Missing words or word fragments are indicated by bracketed ellipsis points. Three bracketed points [. . .] are used: 1) for missing word fragments (with the brackets placed adjacent to the transcribed part of the word); 2) for missing individual words. Four bracketed points [. . . .] are used: 1) for missing sequences of words; 2) for missing sequences of words and word fragments. Missing words or phrases are never interpolated.

Paragraph indentations are standardized to the customary five-character space. When an author has chosen not to indent the first line of a new paragraph, that format is respected. Long dashes or gaps within the text typically have been interpreted to indicate a new paragraph, and are so rendered. Gaps left by the author to be filled in later are indicated by ten-character spaces.

Textual additions to a manuscript are treated in distinct ways, depending on their relevance. Markings or notations regarded as extraneous to the content of a manuscript are silently omitted. Endorsements and other forms of integral and relevant commentary are transcribed, and may be preceded by a bracketed identifying note for clarification. Later editorial commentary is not typically transcribed, but is referenced in a header note.

Non-textual manuscript elements that are essentially decorative in function are not represented.

Printed text is transcribed in italic.

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Notes on the Transcriptions: Annotations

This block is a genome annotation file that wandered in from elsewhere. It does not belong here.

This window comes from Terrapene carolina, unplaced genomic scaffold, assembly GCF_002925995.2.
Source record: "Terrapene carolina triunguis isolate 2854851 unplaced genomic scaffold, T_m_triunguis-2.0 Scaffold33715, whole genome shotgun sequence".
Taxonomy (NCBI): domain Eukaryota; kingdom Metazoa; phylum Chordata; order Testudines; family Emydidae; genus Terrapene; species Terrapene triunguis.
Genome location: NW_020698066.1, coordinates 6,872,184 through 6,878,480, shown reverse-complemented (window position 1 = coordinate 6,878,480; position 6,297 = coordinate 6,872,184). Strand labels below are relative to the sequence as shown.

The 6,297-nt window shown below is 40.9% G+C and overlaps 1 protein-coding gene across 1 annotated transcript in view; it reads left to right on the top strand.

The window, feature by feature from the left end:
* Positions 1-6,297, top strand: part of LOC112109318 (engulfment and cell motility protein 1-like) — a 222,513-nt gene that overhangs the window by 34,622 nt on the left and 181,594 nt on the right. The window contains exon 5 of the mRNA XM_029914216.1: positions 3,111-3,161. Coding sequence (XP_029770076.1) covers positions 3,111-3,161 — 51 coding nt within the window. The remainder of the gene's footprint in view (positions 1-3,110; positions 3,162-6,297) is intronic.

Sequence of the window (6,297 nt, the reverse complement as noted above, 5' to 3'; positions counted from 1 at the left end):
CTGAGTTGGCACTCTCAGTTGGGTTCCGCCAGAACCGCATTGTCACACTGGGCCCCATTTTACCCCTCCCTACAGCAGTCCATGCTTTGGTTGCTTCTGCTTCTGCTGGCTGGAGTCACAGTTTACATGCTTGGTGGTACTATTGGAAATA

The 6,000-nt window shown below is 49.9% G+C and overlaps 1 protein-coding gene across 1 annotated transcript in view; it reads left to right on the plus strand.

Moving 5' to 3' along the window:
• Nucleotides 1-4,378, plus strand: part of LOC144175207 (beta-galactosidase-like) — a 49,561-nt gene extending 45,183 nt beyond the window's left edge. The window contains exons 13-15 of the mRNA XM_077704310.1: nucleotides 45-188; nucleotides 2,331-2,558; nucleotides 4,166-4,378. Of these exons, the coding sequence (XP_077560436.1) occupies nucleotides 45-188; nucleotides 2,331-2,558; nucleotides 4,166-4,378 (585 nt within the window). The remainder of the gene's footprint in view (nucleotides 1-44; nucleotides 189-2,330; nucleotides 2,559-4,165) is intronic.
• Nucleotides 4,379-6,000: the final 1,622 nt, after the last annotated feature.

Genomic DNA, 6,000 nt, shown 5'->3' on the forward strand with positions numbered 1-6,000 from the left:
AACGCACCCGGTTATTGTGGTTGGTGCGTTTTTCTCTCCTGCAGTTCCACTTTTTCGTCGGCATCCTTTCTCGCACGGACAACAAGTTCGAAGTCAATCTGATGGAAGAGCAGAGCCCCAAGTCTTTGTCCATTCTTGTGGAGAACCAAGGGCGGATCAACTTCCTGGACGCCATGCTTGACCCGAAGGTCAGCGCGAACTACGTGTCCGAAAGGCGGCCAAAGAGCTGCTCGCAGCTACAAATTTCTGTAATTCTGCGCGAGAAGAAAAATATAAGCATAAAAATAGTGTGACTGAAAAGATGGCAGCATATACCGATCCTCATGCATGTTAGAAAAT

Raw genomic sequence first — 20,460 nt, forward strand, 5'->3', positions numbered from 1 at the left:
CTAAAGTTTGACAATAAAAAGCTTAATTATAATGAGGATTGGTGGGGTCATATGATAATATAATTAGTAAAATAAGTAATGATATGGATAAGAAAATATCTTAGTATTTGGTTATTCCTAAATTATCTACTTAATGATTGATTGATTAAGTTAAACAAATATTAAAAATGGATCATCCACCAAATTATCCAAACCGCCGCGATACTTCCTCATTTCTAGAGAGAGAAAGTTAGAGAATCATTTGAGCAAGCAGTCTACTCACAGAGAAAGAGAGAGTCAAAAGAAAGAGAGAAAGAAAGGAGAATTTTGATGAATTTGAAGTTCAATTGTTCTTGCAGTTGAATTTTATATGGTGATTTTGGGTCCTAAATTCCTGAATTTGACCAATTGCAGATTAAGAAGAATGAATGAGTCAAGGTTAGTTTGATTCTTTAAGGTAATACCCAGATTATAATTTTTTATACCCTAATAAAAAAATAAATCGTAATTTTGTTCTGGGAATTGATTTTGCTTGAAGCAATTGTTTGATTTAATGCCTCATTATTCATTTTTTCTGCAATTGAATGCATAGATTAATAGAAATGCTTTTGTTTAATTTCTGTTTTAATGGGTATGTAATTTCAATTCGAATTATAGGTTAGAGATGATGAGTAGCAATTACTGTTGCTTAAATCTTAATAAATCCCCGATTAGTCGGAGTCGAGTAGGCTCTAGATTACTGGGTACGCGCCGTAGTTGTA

Editorial interventions, indicated by characters in square brackets, are used throughout the transcriptions as a means of annotation. Such interventions are used mostly with reference to proper nouns, especially the names of persons and places. Interventions whose purpose is limited to the correction of misspelled words take the form [sp. _____], with the intervention following the misspelling. Interventions more typically take the form [i.e., _____]; these are used to expand upon or clarify the preceding term. Typical usages include the fuller identification of individuals and the positive identification of people and places not cited by name in the manuscript. Normally, these interventions are used only on the first occurrence of a given name within the series of which the manuscript is a part. In certain exceptional instances bracketed interventions are used to correct obvious misstatements of fact, when those misstatements would cause the reader undue confusion. Such interventions take the form [properly _____], and are used mostly in conjunction with dates.

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Notes on the Transcriptions: Letters

The formats of the original letters are not duplicated in the transcriptions. Dates and places, salutations, closings, and postscripts are normally left-justified and separated from letter bodies — and from one another — by single spaces. However, if any of these elements are patently integrated into the body of the letter, they are so rendered in the transcription. Line breaks are retained primarily in opening and closing elements and in the bodies of letters following the ends of paragraphs. New paragraphs are either left-justified or uniformly indented (five spaces), depending on practice in the manuscript. Line breaks are also observed in certain unusual instances within the bodies of letters; for example, the inclusion of verse.

Insofar as possible, the text of each transcribed letter is presented in the order in which it was originally written. Thus, text added by the author to the margins of previously completed pages is included in the transcriptions at what appears to be its proper point in the narrative. Such blocks of text are identified by headings reading "Additional text on Page 1," etc.

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Notes on the Transcriptions: Diaries and Journals